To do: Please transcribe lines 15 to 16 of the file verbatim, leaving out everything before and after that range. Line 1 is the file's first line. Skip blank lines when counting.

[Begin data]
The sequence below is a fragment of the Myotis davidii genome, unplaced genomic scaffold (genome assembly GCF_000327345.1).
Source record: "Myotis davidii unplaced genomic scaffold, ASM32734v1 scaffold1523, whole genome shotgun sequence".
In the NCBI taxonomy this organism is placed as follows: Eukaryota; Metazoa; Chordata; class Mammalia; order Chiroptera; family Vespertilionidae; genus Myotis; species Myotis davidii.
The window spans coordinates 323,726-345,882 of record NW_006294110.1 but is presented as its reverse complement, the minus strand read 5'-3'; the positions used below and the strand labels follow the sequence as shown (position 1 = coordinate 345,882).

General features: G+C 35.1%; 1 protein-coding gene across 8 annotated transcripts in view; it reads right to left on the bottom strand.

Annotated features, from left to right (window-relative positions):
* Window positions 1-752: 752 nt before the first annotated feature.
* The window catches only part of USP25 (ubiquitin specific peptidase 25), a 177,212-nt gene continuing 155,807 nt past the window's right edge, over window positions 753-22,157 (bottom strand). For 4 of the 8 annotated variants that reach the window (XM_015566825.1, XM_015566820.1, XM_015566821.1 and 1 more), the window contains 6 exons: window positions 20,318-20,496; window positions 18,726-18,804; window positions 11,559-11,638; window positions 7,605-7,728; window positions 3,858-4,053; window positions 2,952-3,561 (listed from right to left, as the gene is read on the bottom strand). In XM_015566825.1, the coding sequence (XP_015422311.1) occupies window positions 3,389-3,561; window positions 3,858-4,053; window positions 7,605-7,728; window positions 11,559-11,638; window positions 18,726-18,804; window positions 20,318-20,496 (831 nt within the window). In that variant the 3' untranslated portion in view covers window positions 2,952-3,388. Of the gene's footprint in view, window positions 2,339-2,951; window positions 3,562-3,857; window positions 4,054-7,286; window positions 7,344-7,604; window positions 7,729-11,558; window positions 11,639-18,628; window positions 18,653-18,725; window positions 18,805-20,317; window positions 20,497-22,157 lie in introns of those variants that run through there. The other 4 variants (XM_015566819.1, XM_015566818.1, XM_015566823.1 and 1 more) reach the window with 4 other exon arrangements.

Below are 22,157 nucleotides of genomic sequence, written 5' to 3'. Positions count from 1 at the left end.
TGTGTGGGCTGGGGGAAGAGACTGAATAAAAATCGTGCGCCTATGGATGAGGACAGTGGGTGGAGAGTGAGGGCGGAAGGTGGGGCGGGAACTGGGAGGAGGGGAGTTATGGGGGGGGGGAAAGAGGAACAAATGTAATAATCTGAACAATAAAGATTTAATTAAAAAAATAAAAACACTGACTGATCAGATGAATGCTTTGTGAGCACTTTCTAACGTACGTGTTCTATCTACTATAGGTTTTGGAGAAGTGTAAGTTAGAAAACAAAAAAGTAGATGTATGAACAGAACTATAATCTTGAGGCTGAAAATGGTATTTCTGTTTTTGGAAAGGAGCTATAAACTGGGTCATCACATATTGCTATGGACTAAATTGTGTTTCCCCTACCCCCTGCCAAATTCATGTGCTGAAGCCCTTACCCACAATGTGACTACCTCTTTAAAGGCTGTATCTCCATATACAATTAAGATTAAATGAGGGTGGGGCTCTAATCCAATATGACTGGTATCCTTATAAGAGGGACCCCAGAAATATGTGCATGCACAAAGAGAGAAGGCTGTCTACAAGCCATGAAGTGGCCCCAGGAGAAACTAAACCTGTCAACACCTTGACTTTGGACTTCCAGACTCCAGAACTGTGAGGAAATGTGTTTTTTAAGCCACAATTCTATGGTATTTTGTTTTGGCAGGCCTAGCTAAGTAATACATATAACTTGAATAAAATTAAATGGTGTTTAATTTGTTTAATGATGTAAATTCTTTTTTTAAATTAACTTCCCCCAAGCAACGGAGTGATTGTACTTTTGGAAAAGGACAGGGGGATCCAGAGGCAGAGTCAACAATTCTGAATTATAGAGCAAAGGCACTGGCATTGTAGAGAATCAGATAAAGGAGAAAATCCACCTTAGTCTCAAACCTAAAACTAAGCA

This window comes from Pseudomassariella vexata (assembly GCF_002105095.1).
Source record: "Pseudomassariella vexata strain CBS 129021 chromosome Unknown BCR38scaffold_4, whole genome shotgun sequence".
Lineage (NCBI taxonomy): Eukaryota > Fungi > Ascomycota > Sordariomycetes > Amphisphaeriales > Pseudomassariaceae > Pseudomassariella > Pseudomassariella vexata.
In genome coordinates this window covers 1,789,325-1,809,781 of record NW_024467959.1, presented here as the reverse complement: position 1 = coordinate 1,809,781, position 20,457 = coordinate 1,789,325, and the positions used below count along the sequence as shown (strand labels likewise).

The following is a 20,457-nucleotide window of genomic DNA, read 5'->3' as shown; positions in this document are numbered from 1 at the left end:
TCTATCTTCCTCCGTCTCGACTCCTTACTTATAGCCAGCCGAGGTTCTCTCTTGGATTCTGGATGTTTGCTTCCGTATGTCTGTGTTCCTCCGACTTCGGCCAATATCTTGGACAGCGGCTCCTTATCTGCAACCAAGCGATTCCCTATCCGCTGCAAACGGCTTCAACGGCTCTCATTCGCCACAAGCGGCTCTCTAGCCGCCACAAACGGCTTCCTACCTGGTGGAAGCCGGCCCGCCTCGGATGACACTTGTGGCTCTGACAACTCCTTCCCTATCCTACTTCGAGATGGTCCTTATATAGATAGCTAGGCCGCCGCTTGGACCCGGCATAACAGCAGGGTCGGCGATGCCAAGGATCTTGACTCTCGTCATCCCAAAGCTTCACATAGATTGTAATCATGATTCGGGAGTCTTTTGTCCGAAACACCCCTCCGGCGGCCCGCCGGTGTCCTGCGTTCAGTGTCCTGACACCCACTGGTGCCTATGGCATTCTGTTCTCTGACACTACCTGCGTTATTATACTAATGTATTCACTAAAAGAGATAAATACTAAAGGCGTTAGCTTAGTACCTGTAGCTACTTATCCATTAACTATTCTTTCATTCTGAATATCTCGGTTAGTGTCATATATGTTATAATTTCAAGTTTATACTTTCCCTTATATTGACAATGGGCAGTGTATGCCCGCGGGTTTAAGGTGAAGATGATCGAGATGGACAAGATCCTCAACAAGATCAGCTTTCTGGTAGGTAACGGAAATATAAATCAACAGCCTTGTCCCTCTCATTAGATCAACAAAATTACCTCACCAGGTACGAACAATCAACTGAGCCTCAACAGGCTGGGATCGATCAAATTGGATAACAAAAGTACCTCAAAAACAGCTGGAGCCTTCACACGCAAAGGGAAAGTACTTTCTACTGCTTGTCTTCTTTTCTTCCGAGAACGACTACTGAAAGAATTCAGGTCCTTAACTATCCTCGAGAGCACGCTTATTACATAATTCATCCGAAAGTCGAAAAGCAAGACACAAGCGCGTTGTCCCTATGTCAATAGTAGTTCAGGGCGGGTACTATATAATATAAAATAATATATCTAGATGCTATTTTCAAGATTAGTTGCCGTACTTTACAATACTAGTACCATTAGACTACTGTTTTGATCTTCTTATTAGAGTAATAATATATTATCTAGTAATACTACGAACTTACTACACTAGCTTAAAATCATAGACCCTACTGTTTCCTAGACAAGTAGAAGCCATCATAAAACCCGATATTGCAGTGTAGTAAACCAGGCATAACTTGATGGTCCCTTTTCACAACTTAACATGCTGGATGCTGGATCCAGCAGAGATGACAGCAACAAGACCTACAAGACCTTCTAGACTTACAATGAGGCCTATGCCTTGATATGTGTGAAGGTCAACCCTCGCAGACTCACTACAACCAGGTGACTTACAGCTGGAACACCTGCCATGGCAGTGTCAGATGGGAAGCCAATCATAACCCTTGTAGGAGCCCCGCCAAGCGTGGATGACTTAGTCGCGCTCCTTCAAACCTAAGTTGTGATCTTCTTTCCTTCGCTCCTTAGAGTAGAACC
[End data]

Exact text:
The following is a 20,457-nucleotide window of genomic DNA, read 5'->3' as shown; positions in this document are numbered from 1 at the left end:
TCTATCTTCCTCCGTCTCGACTCCTTACTTATAGCCAGCCGAGGTTCTCTCTTGGATTCTGGATGTTTGCTTCCGTATGTCTGTGTTCCTCCGACTTCGGCCAATATCTTGGACAGCGGCTCCTTATCTGCAACCAAGCGATTCCCTATCCGCTGCAAACGGCTTCAACGGCTCTCATTCGCCACAAGCGGCTCTCTAGCCGCCACAAACGGCTTCCTACCTGGTGGAAGCCGGCCCGCCTCGGATGACACTTGTGGCTCTGACAACTCCTTCCCTATCCTACTTCGAGATGGTCCTTATATAGATAGCTAGGCCGCCGCTTGGACCCGGCATAACAGCAGGGTCGGCGATGCCAAGGATCTTGACTCTCGTCATCCCAAAGCTTCACATAGATTGTAATCATGATTCGGGAGTCTTTTGTCCGAAACACCCCTCCGGCGGCCCGCCGGTGTCCTGCGTTCAGTGTCCTGACACCCACTGGTGCCTATGGCATTCTGTTCTCTGACACTACCTGCGTTATTATACTAATGTATTCACTAAAAGAGATAAATACTAAAGGCGTTAGCTTAGTACCTGTAGCTACTTATCCATTAACTATTCTTTCATTCTGAATATCTCGGTTAGTGTCATATATGTTATAATTTCAAGTTTATACTTTCCCTTATATTGACAATGGGCAGTGTATGCCCGCGGGTTTAAGGTGAAGATGATCGAGATGGACAAGATCCTCAACAAGATCAGCTTTCTGGTAGGTAACGGAAATATAAATCAACAGCCTTGTCCCTCTCATTAGATCAACAAAATTACCTCACCAGGTACGAACAATCAACTGAGCCTCAACAGGCTGGGATCGATCAAATTGGATAACAAAAGTACCTCAAAAACAGCTGGAGCCTTCACACGCAAAGGGAAAGTACTTTCTACTGCTTGTCTTCTTTTCTTCCGAGAACGACTACTGAAAGAATTCAGGTCCTTAACTATCCTCGAGAGCACGCTTATTACATAATTCATCCGAAAGTCGAAAAGCAAGACACAAGCGCGTTGTCCCTATGTCAATAGTAGTTCAGGGCGGGTACTATATAATATAAAATAATATATCTAGATGCTATTTTCAAGATTAGTTGCCGTACTTTACAATACTAGTACCATTAGACTACTGTTTTGATCTTCTTATTAGAGTAATAATATATTATCTAGTAATACTACGAACTTACTACACTAGCTTAAAATCATAGACCCTACTGTTTCCTAGACAAGTAGAAGCCATCATAAAACCCGATATTGCAGTGTAGTAAACCAGGCATAACTTGATGGTCCCTTTTCACAACTTAACATGCTGGATGCTGGATCCAGCAGAGATGACAGCAACAAGACCTACAAGACCTTCTAGACTTACAATGAGGCCTATGCCTTGATATGTGTGAAGGTCAACCCTCGCAGACTCACTACAACCAGGTGACTTACAGCTGGAACACCTGCCATGGCAGTGTCAGATGGGAAGCCAATCATAACCCTTGTAGGAGCCCCGCCAAGCGTGGATGACTTAGTCGCGCTCCTTCAAACCTAAGTTGTGATCTTCTTTCCTTCGCTCCTTAGAGTAGAACC